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Mobile and desktop ad-block rates are experiencing a gradual uptick, increasing by 11% in 2023 from 2021, according to ad-filtering tech firm Eyeo and its 2023 Ad-Filtering Report.
Buoyed by the work-from-home trend, the rate of ad blocking on desktops in the U.S. reached 27% by the end of the second quarter this year, according to the report by Eyeo. The ad-blocking rate on mobile phones is 22%.
The report forecasts that publishers around the world will lose $54 billion in ad revenue due to ad blocking in 2024—based on global ad spend figures—representing roughly 8% of total global ad spend. The report suggests the cost would be up to $116 billion if ad-filtering solutions didn’t exist.
Before 2021, rates of ad blockers leveled off after publishers introduced tactics like urging people to deactivate ad blockers to access content or adopting Acceptable Ads standards, which regulate criteria like ad size in order to show people lighter ads.
The increased adoption of mobile devices globally combined with people replicating their ad-blocking experiences from desktop to mobile has spiked the trend on mobile devices, said Jan Wittek, chief revenue officer, Eyeo. There’s a total of 912 million active ad-blocking users worldwide across mobile and desktop.
Despite receiving higher traffic, mobile pages tend to be less lucrative than desktop due to lower revenue per page (RPM). However, the continued shift in traffic from desktop to mobile means that Eyeo anticipates a rise in ad blockers on mobile devices. As of October 2023, the global split among mobile and desktop market share is at 53% and 45.5% respectively, according to Statcounter.
“Safari doesn’t have third-party cookies and obviously there’s third-party cookie demise happening,” said Ben Morrisroe, head of growth at ad-tech firm Publift. “There’s definitely a squeeze on publishers being able to monetize the users as well as we have been able to so far.”
Meanwhile, data from App Annie found that downloads of the top five dedicated ad-blocking apps in the U.S. saw a 17% increase from the second quarter of 2023 to the third quarter, rising from 115,000 to 134,000 across the Google Play app store.
Recouping revenue and gating content
In the last year, Raptive—which runs ad sales for titles like MacRumors and Stereogum—saw ad blocking rates average across its publishers of between 20% and 30% of users, according to chief strategy officer Paul Bannister.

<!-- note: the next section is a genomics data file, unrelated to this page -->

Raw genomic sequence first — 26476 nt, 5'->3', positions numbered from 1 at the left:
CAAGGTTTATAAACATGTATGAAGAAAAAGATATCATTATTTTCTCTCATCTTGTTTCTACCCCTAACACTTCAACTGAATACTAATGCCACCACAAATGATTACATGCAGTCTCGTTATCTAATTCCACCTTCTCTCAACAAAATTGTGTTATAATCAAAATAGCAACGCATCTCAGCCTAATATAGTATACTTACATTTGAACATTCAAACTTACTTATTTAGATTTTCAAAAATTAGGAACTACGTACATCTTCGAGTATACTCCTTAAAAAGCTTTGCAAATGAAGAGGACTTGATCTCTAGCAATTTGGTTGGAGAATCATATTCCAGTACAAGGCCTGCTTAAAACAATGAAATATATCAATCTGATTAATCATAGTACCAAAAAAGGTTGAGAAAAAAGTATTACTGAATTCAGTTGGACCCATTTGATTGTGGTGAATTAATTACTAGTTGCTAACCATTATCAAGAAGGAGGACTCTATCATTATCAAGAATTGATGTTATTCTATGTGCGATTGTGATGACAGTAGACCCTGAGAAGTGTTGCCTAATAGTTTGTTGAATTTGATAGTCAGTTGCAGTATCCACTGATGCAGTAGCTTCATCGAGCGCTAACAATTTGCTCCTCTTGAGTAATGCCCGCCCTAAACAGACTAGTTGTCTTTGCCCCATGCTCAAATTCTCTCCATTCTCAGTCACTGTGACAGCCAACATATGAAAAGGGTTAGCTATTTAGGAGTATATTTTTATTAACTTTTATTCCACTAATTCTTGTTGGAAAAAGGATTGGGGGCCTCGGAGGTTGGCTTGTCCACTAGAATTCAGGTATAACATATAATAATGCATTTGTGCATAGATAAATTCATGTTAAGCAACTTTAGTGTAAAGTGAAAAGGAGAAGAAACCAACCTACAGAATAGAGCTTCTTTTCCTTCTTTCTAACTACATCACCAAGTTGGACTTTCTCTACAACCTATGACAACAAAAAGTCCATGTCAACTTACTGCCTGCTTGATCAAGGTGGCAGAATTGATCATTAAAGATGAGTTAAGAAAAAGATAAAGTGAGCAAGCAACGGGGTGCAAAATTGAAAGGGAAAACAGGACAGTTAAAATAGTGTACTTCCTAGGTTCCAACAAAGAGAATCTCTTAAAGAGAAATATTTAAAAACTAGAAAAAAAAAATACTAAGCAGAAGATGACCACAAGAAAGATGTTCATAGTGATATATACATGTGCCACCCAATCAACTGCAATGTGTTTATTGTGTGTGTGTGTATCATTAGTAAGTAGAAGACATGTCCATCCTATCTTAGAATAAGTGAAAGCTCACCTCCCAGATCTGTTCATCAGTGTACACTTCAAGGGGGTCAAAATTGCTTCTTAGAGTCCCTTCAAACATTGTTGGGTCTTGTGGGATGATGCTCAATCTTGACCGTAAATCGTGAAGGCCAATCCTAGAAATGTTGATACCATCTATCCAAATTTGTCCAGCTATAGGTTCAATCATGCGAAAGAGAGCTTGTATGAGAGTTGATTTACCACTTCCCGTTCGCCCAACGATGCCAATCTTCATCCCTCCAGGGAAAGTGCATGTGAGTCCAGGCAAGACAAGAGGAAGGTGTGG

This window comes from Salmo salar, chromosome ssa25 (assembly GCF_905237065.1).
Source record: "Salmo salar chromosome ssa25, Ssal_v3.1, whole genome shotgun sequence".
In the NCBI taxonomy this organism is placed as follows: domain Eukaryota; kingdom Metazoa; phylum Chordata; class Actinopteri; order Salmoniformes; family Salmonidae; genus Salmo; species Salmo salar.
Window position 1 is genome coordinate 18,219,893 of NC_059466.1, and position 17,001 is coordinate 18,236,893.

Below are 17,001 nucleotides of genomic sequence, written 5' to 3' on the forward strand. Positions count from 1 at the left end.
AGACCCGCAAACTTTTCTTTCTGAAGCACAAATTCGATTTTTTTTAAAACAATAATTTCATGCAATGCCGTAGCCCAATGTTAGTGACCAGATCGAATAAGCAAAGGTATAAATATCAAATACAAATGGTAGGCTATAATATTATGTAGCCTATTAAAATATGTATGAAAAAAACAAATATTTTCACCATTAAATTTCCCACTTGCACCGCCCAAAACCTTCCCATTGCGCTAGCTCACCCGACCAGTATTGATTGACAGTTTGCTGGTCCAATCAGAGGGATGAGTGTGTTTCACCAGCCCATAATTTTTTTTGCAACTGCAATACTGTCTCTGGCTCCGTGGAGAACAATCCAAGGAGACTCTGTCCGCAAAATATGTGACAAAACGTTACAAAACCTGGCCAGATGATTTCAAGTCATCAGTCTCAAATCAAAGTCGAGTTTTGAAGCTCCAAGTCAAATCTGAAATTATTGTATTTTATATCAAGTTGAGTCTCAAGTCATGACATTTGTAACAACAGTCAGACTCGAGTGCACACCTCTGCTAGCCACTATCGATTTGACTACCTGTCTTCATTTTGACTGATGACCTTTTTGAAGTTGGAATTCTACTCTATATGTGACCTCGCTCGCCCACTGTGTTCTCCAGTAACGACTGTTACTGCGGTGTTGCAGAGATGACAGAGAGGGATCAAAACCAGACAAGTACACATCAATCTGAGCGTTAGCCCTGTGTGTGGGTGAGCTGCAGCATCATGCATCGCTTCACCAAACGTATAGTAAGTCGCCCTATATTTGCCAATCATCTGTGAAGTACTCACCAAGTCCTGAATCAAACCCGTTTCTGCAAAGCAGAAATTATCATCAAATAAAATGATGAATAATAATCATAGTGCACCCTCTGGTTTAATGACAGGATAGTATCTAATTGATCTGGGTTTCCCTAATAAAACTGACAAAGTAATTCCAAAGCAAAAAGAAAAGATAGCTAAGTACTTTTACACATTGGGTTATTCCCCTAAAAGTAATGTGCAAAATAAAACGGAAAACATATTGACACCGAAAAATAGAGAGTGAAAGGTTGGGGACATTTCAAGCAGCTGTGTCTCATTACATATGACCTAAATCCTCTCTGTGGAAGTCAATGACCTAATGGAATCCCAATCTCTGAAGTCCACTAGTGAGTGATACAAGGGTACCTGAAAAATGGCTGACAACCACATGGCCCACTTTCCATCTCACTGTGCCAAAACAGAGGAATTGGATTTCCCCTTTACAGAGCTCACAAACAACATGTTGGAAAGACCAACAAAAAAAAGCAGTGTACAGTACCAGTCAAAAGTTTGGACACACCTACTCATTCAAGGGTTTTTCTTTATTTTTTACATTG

“It’s a pretty big number,” he said.
Raptive works with Eyeo’s Blockthrough solution to tap into the Acceptable Ads program run by the Acceptable Ads Committee, which serve ads that fit specific criteria to people who have chosen to block them. The number of people opting into Acceptable Ads has increased by 42% between the first quarter of 2022 and the second quarter of 2023, crossing the 300 million mark, the company said.
As such, Raptive has been able to deliver 2.7 billion ad impressions to ad blockers, facilitated by Blockthrough, according to estimates from Eyeo. Raptive has recouped millions of dollars in the past.
Elsewhere, Morrisroe said that publishing sites have seen an annual recovery of 12-15% in ad revenue by using Acceptable Ads.
Niche publishers, particularly those with a direct focus like providing weather updates or running calculator sites that heavily rely on a monetization model through display ads, face a higher risk from growing ad-block rates.
“[They have] 10 direct competitors in search, and people can jump to other sites easily,” said Morrisroe.
To mitigate the risk, Morrisroe said, publishers can use models where people are rewarded with some free content in exchange for engaging with an ad, already seen in some paywalled sites and games like Candy Crush.
“The open web is going to end up being a lot more like this,” said Morrisroe. “It’s going get more complex and specific to who this user is, where are they coming from, what’s the RPM and how you optimize that.”
This article has been updated to clarify that Eyeo’s Blockthrough solution taps into the Acceptable Ads program.